Town of Kapuskasing
Kapuskasing is the “Model Town of the North” not just because an urban planner carefully designed it in a way that best suits its surroundings, but also because it’s home to the most diversified economy in Northern Ontario.
Just 150 kilometres north of Timmins, Ont., the town’s booming pulp and paper mill, mining industry, hydroelectric energy projects, and renewable energy startups attract growing numbers of people who choose to make the northern municipality their home.
The Canadian Business Journal spoke with Mayor Alan Spacek about Kapuskasing’s entrepreneurial spirit, its diverse economy, welcoming community and some upcoming projects.
A Planned Community
In the 1920s, unlike most northern towns when the population expanded, streets were added on to accommodate growth; an urban designer carefully plotted Kapuskasing. “It was a very articulated community. If you look at our street layout, it works on what is a hub and spoke design. We’ve had a big circle as an entire street in the town from the beginning,” Spacek said. “The streets radiate out from the traffic circle.” He added that to this day the municipality puts resources into maintaining the town’s aesthetics.
Pulp and Paper Mill
In the community of about 8,000 people, Kapuskasing’s economy is made up of the former Spruce Falls, now Tembec, pulp and paper mill, which is the town’s biggest employer. The mill supplies newsprint to Canadian nationals and large American newspapers, including The New York Times. In 1991, employees bought the mill in partnership with Tembec. But three years later Tembec bought out the employees. It has been operating the mill since.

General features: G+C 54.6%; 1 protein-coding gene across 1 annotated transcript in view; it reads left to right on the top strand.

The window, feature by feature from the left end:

Hydro Power Projects
North of Kapuskasing is the Ontario Power Generation (OPG) Lower Mattagami power complex. It is made up of four generating stations on the Mattagami River. Smoky Falls was built in 1931. It has a size of about 50 megawatts. The OPG plans to replace it with a generating station that would allow the station to use all of the available water efficiently. This means building a new generating station next to the former. The new generating station would be able to pass more water and would have a size of 250 MW.
The other three generating stations – Little Long, Harmon, and Kipling – were all built in the mid-1960s. Little Long has a capacity of about 135 MW; Harmon is at 140 MW; and Kipling 155 MW. OPG plans to build a third generator at each of the three existing generating stations. The entire project combined would add about 450MW of capacity to the provincial system and make even better use of the existing infrastructure.
“That’s a $2.6 billon project, and it’s Ontario’s largest power project in 40 years,” said Spacek. “It’s expected to finish in 2014. There are several thousand people on the payroll, and at its peak, has 1,200 employees onsite.”
To the south of Kapuskasing, Hydromega Inc. has recently completed the construction of four run-of-the-river hydroelectric power projects – Xeneca Power is also developing three facilities on the same river. The project will add close to 19 MW to the provincial electric system.